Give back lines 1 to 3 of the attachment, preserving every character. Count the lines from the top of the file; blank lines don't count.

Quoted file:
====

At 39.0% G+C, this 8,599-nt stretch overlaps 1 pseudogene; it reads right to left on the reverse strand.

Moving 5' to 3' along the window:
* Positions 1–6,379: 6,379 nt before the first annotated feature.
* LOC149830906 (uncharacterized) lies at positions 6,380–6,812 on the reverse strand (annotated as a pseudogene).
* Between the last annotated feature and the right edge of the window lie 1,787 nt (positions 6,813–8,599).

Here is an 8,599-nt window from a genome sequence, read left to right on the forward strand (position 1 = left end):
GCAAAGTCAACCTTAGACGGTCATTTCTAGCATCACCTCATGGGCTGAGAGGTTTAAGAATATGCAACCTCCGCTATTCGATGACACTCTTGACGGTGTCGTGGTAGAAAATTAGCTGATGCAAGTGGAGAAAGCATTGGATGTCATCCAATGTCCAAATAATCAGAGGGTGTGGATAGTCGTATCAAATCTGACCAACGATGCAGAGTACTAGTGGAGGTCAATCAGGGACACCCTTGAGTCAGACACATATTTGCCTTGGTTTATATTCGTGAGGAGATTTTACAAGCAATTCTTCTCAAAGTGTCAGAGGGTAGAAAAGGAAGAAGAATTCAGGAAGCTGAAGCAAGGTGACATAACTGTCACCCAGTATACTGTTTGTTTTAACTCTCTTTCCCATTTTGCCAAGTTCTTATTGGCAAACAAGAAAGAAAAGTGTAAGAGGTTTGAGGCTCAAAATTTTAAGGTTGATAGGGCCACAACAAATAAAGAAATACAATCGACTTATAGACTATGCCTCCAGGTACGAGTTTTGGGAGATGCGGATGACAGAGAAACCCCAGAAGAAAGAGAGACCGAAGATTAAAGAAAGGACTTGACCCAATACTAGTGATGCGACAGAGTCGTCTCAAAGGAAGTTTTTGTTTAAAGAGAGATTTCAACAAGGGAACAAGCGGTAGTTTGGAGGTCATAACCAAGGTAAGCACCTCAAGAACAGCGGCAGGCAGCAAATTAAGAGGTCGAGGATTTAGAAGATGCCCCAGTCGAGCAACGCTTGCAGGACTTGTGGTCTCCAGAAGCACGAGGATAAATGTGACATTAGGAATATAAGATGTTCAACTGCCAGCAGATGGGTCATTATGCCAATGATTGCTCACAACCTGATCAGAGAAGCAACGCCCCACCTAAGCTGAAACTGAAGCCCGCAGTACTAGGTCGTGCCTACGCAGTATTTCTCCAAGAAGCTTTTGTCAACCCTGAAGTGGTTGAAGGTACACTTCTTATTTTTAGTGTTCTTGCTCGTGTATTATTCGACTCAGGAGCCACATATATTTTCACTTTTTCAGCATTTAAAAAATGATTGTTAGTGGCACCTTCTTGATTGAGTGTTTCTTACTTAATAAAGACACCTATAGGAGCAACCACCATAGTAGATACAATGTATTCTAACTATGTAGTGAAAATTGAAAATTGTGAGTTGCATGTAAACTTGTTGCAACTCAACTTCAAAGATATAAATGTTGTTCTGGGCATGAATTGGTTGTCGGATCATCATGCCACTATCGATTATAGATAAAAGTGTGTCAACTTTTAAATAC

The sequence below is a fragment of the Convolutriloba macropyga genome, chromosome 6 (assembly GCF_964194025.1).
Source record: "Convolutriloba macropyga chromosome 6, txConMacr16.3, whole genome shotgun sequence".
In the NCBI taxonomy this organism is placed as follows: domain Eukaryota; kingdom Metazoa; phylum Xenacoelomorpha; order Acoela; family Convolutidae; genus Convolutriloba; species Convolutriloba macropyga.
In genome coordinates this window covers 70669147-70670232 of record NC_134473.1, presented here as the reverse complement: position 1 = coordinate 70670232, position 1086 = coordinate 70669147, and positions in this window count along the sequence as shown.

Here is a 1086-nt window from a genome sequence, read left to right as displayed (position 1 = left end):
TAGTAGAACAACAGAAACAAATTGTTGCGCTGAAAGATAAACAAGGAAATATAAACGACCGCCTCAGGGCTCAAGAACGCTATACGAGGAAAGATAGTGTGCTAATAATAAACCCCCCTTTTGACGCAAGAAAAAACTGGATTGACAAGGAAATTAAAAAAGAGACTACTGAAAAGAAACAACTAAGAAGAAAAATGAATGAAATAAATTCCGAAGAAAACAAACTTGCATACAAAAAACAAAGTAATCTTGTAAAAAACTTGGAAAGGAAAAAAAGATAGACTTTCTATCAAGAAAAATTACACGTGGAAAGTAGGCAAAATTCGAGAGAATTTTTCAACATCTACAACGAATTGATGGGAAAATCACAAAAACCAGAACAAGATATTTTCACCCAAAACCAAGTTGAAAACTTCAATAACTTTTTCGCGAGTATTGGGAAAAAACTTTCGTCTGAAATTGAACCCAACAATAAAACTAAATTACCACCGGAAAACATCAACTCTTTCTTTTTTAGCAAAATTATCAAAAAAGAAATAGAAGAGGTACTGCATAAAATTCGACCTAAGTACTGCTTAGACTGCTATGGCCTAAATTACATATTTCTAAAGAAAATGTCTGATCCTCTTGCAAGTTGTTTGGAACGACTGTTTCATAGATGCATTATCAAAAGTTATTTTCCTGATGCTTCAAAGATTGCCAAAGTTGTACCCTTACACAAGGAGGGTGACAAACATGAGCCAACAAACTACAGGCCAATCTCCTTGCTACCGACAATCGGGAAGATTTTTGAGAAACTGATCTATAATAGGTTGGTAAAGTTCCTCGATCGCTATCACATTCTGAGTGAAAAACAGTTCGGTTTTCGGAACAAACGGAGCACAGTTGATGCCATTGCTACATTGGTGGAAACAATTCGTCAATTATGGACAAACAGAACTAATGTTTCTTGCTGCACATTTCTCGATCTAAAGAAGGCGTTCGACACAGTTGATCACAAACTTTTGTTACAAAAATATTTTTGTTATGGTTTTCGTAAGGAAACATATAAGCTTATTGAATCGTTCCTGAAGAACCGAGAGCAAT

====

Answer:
At 39.0% G+C, this 8,599-nt stretch overlaps 1 pseudogene; it reads right to left on the reverse strand.

Moving 5' to 3' along the window:
* Positions 1–6,379: 6,379 nt before the first annotated feature.